Companies with a smaller number of employees and higher average age are less likely to make the digital shift and have more difficult profit trends

One of the two main factors for the lack of progress is the cost of IT implementation. This has been pointed out for 20 years. It is also because they do not understand the cost effectiveness. The other factor is the lack of personnel within the company who can promote DX. Small enterprises (with 20 or fewer employees in manufacturing industry; 5 or fewer in commercial and service industries) account for 85% of SMEs. It would be great if DX personnel could be trained internally, but it is physically difficult in the current situation.

The survival and development of SMEs through the promotion of DX will strengthen the Japanese economy

The promotion of DX by SMEs is far from advanced, but in terms of a larger trend, the mindset of managers is gradually changing to that of “offense.” Policy to support this is also in progress. For years, the Ministry of Economy, Trade and Industry has developed a measure to send specialists such as IT coordinators, who have obtained promotion qualifications created in 2001, without any charge. Today, support groups such as the Chamber of Commerce and Industry, the commerce and industry association, and the National Federation of Small Business Associations are focusing on accompanied support, and the environment for promoting DX is improving.

Japan’s IT investment is also turning more offensive in 2017 than in 2013

Moreover, public awareness activities have been developed nationwide. For instance, the Ministry of Economy, Trade and Industry carried out DX selection to select the best examples of DX from SMEs, etc., and the IT Coordinators Association offered ITCA Awards to recognize managers and IT coordinators who can serve as models for Japanese SMEs in promoting DX.

In 2020, the DX certification system was also launched, in which the national government certifies companies that are ready to work on the promotion of DX. Businesses which received the DX certification also benefit from various measures such as financial support, tax-related support, and human resource development support. Furthermore, if more companies aim to be certified, DX in Japan will accelerate. Therefore, the government is also making efforts to promote DX. Many have been forced to work from home or hold web meetings owing to the COVID-19 pandemic, and it is said that the mindset of managers has changed. It is desired that this trend will continue without interruption and further accelerate, and lead to the transformation of the company to become stronger.

To promote DX, it is important to change the mindset of management and change the organization. If IT is implemented as a tool and more efficiency is gained, each person will have more time to work on creative tasks and business will also grow. This will lead to the development of the company and will improve the lives of employees and their families. I believe that sharing such vision and employees working together as one will lead to corporate innovation.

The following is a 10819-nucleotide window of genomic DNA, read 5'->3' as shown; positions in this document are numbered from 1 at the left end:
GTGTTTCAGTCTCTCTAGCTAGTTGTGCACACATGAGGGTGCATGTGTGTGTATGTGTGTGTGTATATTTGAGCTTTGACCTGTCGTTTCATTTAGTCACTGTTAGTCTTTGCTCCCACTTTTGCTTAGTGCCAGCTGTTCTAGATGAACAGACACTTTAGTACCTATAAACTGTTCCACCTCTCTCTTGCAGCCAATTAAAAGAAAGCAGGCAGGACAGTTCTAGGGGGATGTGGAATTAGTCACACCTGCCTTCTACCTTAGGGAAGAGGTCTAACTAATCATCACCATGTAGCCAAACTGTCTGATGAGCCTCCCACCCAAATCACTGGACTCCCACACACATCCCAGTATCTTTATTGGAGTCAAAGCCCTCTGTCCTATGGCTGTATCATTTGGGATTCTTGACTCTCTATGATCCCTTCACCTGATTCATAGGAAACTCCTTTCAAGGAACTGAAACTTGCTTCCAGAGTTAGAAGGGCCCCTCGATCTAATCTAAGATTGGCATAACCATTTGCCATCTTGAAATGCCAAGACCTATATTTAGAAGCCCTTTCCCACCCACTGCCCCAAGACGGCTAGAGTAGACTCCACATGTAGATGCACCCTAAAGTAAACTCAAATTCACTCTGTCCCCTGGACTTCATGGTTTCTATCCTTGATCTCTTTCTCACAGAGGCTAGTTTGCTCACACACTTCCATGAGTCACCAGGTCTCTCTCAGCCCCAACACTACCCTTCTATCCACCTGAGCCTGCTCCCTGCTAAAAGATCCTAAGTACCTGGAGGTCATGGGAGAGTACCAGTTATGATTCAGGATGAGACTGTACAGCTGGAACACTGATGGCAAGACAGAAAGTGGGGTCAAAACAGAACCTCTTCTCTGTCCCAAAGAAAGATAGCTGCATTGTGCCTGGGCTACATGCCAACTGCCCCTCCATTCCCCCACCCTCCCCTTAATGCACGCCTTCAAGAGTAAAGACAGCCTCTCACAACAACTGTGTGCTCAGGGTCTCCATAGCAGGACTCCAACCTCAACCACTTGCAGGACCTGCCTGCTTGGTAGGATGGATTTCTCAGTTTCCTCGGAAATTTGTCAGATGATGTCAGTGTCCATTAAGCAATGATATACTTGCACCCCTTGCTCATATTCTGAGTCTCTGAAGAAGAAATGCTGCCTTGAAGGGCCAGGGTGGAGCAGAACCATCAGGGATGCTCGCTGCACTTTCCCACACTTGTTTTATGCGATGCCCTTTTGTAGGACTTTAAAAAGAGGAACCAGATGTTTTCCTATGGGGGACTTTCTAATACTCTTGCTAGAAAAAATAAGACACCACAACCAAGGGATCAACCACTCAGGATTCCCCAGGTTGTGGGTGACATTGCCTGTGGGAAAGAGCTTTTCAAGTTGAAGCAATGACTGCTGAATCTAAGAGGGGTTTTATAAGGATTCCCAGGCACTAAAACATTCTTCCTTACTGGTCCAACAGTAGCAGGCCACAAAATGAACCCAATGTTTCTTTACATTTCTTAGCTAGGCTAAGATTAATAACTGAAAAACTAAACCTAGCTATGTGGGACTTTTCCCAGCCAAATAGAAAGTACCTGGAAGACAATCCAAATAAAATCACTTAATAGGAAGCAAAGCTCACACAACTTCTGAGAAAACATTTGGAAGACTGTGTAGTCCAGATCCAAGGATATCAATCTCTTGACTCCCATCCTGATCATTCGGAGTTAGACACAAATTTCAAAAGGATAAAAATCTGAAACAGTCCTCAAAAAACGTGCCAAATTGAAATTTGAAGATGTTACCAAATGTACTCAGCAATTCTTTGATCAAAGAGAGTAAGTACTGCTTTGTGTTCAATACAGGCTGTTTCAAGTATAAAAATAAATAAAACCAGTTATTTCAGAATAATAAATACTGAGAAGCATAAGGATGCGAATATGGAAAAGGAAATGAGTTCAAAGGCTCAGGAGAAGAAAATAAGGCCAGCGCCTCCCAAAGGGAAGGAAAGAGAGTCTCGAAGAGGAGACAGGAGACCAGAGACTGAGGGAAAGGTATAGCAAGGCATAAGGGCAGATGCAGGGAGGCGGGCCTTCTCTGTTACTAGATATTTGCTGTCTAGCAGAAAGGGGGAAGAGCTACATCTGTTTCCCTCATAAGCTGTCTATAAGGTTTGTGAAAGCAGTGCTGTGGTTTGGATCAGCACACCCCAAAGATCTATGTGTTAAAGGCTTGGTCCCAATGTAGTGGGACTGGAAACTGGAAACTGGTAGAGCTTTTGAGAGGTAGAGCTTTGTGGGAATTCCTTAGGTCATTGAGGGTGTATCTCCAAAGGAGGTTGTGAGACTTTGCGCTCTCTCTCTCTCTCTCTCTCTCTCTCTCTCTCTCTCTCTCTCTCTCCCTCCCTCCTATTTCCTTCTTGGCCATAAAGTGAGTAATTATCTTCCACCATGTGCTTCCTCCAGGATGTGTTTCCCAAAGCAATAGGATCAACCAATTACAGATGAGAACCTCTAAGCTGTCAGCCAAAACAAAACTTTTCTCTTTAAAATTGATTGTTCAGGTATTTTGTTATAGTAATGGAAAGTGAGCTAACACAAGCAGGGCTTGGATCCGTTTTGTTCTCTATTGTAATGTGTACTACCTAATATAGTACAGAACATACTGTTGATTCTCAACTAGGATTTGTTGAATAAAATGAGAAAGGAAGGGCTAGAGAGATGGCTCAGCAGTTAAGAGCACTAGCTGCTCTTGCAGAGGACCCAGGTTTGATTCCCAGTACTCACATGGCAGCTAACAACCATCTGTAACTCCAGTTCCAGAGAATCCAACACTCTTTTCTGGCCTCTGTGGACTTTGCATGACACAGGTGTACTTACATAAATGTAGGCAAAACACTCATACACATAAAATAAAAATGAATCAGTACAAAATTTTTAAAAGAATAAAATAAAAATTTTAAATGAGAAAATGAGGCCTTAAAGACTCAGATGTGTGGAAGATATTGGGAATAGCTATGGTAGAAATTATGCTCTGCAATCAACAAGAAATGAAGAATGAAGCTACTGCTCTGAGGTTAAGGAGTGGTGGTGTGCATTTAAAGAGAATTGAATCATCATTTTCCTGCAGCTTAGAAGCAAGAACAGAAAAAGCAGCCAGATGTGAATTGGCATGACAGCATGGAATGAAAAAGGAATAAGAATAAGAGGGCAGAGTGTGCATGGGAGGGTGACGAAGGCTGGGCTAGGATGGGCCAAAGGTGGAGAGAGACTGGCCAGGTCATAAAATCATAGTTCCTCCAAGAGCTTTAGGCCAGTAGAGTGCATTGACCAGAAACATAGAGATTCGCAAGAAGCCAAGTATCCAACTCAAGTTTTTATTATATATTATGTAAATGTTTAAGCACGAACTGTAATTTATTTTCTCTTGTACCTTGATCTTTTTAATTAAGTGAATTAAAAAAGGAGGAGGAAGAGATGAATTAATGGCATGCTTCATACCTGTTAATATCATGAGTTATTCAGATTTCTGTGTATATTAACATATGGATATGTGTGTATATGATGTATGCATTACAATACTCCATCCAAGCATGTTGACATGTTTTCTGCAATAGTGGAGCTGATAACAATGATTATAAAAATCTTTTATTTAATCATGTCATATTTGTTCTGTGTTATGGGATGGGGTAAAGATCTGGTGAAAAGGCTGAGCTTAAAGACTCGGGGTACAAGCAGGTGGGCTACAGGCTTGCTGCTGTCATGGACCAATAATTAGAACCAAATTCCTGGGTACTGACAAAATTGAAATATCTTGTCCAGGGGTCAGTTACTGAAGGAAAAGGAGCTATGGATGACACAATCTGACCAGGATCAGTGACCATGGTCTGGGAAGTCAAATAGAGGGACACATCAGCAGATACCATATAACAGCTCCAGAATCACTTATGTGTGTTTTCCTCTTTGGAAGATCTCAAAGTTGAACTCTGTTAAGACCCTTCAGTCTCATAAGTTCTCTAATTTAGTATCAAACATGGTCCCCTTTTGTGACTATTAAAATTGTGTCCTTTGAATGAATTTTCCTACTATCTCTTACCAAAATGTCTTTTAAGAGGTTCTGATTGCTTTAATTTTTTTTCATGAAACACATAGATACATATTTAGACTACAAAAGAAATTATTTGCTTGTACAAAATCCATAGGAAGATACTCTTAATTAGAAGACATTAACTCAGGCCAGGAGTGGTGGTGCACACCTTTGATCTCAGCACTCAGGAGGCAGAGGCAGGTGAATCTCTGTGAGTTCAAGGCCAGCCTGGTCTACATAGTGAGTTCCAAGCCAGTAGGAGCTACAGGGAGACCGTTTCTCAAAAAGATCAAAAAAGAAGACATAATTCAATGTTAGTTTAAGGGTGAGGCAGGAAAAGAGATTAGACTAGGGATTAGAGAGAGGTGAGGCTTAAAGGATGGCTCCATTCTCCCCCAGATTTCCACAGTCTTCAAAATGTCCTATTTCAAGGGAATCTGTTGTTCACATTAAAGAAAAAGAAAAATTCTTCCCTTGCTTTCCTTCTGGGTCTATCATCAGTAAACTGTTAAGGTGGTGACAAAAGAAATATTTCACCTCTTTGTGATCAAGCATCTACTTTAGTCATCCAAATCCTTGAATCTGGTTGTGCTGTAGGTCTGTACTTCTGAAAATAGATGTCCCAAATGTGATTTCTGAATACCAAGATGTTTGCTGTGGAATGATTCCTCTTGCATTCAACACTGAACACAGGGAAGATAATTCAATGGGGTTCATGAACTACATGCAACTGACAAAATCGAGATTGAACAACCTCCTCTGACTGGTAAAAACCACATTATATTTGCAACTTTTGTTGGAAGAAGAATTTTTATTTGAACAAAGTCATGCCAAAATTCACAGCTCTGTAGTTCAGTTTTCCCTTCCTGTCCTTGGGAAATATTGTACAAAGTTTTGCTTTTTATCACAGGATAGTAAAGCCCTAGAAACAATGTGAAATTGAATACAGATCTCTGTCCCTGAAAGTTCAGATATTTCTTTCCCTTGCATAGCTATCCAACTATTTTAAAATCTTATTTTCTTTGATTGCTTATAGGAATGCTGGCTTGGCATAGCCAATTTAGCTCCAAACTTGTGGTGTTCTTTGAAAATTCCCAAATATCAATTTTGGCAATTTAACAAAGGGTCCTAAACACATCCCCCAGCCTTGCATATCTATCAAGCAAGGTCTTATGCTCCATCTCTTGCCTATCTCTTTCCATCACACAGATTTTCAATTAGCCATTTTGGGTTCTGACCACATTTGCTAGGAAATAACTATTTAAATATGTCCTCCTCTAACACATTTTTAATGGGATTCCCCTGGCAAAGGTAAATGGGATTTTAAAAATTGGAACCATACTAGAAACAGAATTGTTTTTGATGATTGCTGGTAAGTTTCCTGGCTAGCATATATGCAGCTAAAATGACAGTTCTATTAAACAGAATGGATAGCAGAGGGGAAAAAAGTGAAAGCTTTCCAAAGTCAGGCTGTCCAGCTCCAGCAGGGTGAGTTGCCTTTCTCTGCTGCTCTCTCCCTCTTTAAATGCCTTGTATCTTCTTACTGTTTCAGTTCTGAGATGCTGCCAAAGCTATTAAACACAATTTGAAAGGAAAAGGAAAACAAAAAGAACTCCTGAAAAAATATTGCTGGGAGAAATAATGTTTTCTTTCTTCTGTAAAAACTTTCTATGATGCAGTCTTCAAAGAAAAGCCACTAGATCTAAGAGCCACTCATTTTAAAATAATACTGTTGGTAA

The number of companies in Japan has been decreasing steadily. The number of SMEs has decreased from 4.21 million in 2009 to 3.82 million in 2014, and to 3.58 million in recent years. I mentioned earlier that SMEs account for 99.7% of Japanese companies. However, the ratio is even higher in regional areas. A country’s economy is a collection of local economies. If SMEs in regional areas are not doing their best, the Japanese economy itself will suffer.

The world keeps changing. If they do not do anything, they will be left behind in a changing society. To survive, they must change. The most effective tool for this purpose is IT, and DX is the contemporary way of making efforts to connect IT to corporate growth and development. Raising the level of SMEs by promoting DX will undoubtedly be the key to reviving the Japanese economy. For the sake of Japan, I would like to ask small and medium-sized business management to strengthen their individuality first.

* The information contained herein is current as of November 2023.
* The contents of articles on are based on the personal ideas and opinions of the author and do not indicate the official opinion of Meiji University.
* I work to achieve SDGs related to the educational and research themes that I am currently engaged in.

Information noted in the articles and videos, such as positions and affiliations, are current at the time of production.